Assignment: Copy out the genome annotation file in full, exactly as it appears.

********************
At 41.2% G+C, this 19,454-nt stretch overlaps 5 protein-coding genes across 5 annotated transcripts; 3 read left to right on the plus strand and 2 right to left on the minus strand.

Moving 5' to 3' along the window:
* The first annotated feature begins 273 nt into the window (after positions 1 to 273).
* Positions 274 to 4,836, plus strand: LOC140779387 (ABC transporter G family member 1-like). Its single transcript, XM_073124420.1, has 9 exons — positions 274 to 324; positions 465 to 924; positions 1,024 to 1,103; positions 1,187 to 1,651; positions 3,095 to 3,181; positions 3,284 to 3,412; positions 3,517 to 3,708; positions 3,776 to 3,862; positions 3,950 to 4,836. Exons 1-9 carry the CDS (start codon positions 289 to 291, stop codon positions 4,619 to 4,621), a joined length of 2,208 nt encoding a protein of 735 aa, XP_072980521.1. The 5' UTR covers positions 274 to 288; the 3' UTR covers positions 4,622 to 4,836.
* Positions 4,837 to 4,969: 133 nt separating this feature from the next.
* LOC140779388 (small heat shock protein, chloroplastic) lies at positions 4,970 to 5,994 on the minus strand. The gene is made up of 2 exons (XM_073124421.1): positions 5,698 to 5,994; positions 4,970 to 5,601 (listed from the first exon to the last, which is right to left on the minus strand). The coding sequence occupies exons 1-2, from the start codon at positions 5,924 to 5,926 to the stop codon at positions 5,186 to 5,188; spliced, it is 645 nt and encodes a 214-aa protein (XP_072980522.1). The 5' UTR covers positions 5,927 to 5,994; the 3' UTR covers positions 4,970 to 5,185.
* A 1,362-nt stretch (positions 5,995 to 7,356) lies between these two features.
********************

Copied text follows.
At 41.2% G+C, this 19,454-nt stretch overlaps 5 protein-coding genes across 5 annotated transcripts; 3 read left to right on the plus strand and 2 right to left on the minus strand.

Moving 5' to 3' along the window:
* The first annotated feature begins 273 nt into the window (after positions 1 to 273).
* Positions 274 to 4,836, plus strand: LOC140779387 (ABC transporter G family member 1-like). Its single transcript, XM_073124420.1, has 9 exons — positions 274 to 324; positions 465 to 924; positions 1,024 to 1,103; positions 1,187 to 1,651; positions 3,095 to 3,181; positions 3,284 to 3,412; positions 3,517 to 3,708; positions 3,776 to 3,862; positions 3,950 to 4,836. Exons 1-9 carry the CDS (start codon positions 289 to 291, stop codon positions 4,619 to 4,621), a joined length of 2,208 nt encoding a protein of 735 aa, XP_072980521.1. The 5' UTR covers positions 274 to 288; the 3' UTR covers positions 4,622 to 4,836.
* Positions 4,837 to 4,969: 133 nt separating this feature from the next.
* LOC140779388 (small heat shock protein, chloroplastic) lies at positions 4,970 to 5,994 on the minus strand. The gene is made up of 2 exons (XM_073124421.1): positions 5,698 to 5,994; positions 4,970 to 5,601 (listed from the first exon to the last, which is right to left on the minus strand). The coding sequence occupies exons 1-2, from the start codon at positions 5,924 to 5,926 to the stop codon at positions 5,186 to 5,188; spliced, it is 645 nt and encodes a 214-aa protein (XP_072980522.1). The 5' UTR covers positions 5,927 to 5,994; the 3' UTR covers positions 4,970 to 5,185.
* A 1,362-nt stretch (positions 5,995 to 7,356) lies between these two features.